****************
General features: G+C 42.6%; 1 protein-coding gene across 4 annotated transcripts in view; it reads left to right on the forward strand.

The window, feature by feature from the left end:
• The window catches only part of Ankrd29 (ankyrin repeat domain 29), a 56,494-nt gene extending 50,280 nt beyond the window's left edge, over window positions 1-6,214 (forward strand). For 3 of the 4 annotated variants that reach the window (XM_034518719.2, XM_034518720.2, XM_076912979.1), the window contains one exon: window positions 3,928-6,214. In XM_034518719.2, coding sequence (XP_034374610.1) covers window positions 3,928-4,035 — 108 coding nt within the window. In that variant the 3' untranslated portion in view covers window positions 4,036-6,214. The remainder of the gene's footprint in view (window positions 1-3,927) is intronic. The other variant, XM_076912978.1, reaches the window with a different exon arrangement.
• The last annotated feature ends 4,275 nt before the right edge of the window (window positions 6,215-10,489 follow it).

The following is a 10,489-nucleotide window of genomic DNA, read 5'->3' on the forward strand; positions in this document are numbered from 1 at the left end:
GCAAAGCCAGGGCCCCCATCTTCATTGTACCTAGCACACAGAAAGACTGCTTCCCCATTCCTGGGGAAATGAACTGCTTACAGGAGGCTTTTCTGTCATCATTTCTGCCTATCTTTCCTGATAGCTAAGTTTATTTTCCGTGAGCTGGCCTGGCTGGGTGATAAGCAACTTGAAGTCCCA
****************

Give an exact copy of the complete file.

General features: G+C 42.6%; 1 protein-coding gene across 4 annotated transcripts in view; it reads left to right on the forward strand.

The window, feature by feature from the left end:
• The window catches only part of Ankrd29 (ankyrin repeat domain 29), a 56,494-nt gene extending 50,280 nt beyond the window's left edge, over window positions 1-6,214 (forward strand). For 3 of the 4 annotated variants that reach the window (XM_034518719.2, XM_034518720.2, XM_076912979.1), the window contains one exon: window positions 3,928-6,214. In XM_034518719.2, coding sequence (XP_034374610.1) covers window positions 3,928-4,035 — 108 coding nt within the window. In that variant the 3' untranslated portion in view covers window positions 4,036-6,214. The remainder of the gene's footprint in view (window positions 1-3,927) is intronic. The other variant, XM_076912978.1, reaches the window with a different exon arrangement.
• The last annotated feature ends 4,275 nt before the right edge of the window (window positions 6,215-10,489 follow it).

The following is a 10,489-nucleotide window of genomic DNA, read 5'->3' on the forward strand; positions in this document are numbered from 1 at the left end:
GCAAAGCCAGGGCCCCCATCTTCATTGTACCTAGCACACAGAAAGACTGCTTCCCCATTCCTGGGGAAATGAACTGCTTACAGGAGGCTTTTCTGTCATCATTTCTGCCTATCTTTCCTGATAGCTAAGTTTATTTTCCGTGAGCTGGCCTGGCTGGGTGATAAGCAACTTGAAGTCCCA